Lannae's Food and Travel

I hope you like my food and travel blog.

July 31, 2006

Toss it into a Pan

My neighbors dabble in the art of gardening, and I try too. A few weeks ago, one neighbor gave me some homegrown onions, another neighbor left some tomatoes on my back porch today, and I try to grow Italian herbs in my backyard. The herbs seedlings I got are from the
Gardens of Babylon
the Farmers Market on
8th Ave N.
Matt and Mark own this mostly organic garden store, and I have gotten all my plants and organic fertilizer from them. These boys are just so nice and earnest. If ever I have a chance to have sons, these two boys would be whom I hope to have. Well, maybe shorter than Mark and Matt because I am a bit height challenged. Anyway, I got my oregano, parsley, sage, rosemary and thyme (isn’t that a song?) seedlings from them, and these organic plants are the hardiest plants I have ever seen! I love these boys, and I am a complete convert to organic plant purchasing and growing from their garden store!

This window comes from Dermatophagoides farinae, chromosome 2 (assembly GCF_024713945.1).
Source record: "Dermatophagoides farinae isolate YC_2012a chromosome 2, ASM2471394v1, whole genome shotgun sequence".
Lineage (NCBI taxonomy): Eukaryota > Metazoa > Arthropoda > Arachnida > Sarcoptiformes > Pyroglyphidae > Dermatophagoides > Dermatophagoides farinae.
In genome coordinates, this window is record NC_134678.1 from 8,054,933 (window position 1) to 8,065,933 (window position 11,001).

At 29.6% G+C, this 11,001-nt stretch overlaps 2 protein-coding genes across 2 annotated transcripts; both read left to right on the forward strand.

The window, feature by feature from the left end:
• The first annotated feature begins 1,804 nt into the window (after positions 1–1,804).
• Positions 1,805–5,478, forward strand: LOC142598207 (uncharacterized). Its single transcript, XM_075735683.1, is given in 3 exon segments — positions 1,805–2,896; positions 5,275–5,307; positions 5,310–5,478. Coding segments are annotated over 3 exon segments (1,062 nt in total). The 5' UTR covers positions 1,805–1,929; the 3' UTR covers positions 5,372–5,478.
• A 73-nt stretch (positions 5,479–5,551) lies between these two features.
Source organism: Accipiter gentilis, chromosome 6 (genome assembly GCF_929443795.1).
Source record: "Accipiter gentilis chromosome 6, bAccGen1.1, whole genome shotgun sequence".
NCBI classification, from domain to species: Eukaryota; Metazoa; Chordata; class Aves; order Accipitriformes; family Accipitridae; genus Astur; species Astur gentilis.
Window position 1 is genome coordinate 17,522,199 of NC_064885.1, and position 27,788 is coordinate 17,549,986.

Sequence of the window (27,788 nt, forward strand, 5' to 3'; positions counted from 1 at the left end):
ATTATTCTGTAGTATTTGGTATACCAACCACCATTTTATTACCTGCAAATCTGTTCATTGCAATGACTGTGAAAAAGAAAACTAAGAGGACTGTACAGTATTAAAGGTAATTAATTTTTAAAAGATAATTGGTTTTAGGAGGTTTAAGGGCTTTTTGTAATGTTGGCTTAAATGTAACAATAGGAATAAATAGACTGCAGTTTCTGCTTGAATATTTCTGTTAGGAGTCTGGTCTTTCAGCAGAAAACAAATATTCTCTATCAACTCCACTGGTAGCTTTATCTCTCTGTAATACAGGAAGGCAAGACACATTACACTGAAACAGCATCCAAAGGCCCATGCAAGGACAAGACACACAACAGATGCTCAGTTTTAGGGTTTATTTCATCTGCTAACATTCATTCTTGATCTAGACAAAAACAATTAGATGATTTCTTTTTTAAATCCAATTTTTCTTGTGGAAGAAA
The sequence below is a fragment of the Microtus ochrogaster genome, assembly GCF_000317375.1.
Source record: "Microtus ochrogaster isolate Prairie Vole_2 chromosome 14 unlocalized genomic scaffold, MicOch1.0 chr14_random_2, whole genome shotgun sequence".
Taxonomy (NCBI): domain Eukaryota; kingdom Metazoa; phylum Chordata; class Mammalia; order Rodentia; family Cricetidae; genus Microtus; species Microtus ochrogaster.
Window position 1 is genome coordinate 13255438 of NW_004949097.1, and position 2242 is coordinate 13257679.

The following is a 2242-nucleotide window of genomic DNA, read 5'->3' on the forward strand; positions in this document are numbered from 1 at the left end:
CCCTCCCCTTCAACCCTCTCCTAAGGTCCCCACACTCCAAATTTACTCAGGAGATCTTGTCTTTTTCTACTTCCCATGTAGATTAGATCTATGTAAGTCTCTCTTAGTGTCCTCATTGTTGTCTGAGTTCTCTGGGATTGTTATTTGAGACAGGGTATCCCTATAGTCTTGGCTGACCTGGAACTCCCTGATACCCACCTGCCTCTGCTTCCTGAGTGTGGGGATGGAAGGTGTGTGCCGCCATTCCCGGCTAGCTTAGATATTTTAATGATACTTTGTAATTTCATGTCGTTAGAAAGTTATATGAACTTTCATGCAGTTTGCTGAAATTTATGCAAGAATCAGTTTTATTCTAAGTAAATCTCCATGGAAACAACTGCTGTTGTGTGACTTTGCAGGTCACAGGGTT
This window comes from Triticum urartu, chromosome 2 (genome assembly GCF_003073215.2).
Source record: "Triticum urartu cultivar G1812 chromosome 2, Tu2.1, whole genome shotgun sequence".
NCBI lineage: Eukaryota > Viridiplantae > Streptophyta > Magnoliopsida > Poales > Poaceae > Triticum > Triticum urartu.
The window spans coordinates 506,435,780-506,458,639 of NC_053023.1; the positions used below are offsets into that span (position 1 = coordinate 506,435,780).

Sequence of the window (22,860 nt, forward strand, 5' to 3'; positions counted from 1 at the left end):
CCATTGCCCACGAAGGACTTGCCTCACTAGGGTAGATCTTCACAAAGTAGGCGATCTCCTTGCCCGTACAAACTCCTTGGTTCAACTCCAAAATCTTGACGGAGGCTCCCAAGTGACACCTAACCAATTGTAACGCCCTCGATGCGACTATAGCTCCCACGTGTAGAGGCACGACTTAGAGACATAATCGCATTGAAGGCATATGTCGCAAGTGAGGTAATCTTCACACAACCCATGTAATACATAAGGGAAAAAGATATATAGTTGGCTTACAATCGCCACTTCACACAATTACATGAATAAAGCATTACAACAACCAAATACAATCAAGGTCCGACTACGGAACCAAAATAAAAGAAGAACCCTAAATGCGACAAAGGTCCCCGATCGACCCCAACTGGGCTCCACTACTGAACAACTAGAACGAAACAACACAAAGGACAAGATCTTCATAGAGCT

I went to the Amish Farmer’s Market today, which is in the Radio Shack & August Moon parking lot in Green Hills, and found some Japanese eggplant, summer squash, hot peppers, and green peppers. As I was purchasing my lovely veggies, the lady at the register said that if I came on the weekend, there would be Amish Fried Pies and Amish Bread, and on Fridays the Amish farmers bring freshly picked veggies. I looked around, no pies and no bread, and low supplies on veggies. Note to self, I must try an Amish pie soon, block out Saturday for Pie tasting.